Riding 1000 miles in a Summer

Honestly, when I moved back to the states I was under the illusion that I would be able to just pick up where I left off ten years ago and resume doing 15-20 hour training weeks.  Back when I was at the peak of my personal fitness (around ages 25, 26) I got a little jumpy if I didn't get my 15 or so hours in a week.

However...

When I moved back to Wisconsin after living in Peru for the last 10 years, my first effort at a 15 hour week put me out of commission for about a month.  I don't know if it was a matter of age, weight, or the fact that I'd been working as a gourmet food critic for a year (weight again...sigh), but it wasn't possible for me to train like the old days.

I was depressed about this for a while, but there's no point in being depressed, so I resigned myself to just starting over.  In short, I was going to train like a guy in year one of a program instead of year ten.  In hindsight, it was the only logical course to follow (but hindsight's always easy now isn't it?).

These days between the baby and the various dirty jobs I'm always called upon to do, it's hard to find those 15 hours anyway.  But even if I had them, I'd be content to just do my 6 or 7 hours of training.  Add that up and you've got a 350 hour year (you need about 500 to be elite in my experience), which is nothing to sneeze at.  I'm finding now that instead of getting a little disgruntled about going for a bike ride...bit by bit it's becoming a joy once again.

I remember that when I first started out riding back when I was ten or eleven, we used to talk about doing a 1,000 mile summer.  Now, I know all the real racers of the area will kind of scoff at the idea of a 1,000 mile summer (because they get that many miles in MAY, let alone THE WHOLE SUMMER).  When you're doing 20 hours a week, the miles tick by pretty quickly, but at 6 or 7 hours a week, it takes a longer time for them to build up.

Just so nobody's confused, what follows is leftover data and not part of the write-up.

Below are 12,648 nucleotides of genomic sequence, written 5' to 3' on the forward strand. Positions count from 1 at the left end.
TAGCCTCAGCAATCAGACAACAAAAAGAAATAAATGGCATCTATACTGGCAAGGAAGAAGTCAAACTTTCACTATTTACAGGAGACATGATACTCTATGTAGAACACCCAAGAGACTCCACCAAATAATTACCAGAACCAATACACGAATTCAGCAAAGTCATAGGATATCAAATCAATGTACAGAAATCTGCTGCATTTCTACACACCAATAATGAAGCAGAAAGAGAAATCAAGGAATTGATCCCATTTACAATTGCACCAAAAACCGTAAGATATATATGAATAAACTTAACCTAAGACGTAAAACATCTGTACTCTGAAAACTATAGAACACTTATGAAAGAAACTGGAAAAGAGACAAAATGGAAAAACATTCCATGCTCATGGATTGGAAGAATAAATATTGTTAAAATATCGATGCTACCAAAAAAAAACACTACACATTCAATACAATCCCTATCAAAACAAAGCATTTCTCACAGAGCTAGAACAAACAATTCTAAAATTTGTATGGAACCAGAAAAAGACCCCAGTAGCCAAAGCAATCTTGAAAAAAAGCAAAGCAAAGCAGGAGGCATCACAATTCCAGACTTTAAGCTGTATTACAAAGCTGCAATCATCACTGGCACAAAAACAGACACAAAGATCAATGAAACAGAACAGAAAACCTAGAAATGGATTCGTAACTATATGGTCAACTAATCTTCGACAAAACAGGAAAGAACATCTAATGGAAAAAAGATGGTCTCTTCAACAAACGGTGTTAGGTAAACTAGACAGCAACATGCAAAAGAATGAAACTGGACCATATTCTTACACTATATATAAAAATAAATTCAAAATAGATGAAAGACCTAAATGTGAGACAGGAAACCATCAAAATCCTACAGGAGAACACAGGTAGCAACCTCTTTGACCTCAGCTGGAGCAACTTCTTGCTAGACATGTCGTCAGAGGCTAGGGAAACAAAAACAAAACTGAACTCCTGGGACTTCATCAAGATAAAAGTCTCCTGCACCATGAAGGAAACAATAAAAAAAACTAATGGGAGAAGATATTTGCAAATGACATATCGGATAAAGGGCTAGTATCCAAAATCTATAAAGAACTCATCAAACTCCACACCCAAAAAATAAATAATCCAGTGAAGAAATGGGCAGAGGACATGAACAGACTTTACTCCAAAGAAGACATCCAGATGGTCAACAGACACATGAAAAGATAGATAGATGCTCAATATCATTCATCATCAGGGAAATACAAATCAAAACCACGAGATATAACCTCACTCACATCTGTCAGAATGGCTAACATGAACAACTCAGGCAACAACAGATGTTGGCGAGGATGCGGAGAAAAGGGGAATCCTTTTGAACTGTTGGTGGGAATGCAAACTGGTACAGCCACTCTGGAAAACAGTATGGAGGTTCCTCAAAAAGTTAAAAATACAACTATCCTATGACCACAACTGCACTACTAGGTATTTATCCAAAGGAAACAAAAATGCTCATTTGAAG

You know, the humbling experience of doing last year's birkie (which I approached with minimal preparation) has really opened my eyes to the wonderful variety of experiences people have at our local races.  As much as it's fun to ski fast, it's also fun to just see improvement in your abilities over time.

Even this year when I hit about 500 miles on the bike, I really started to feel comfortable in the saddle (a big deal).  Now as I approach 1,000 miles (that photo is old), I remember how that used to be a milestone for me when I was younger, and I'm kind of tickled by the fact that my reality has rotated around so that 1,000 miles has become a novelty again (I got that computer the day before the Chippewa Falls ride incidentally, so I guess I didn't count about two months of riding).

It will be fun next year to see what my odometer says on August 19th and to compare the rider I am then to the rider I was a year before!  That's why we do this isn't it?

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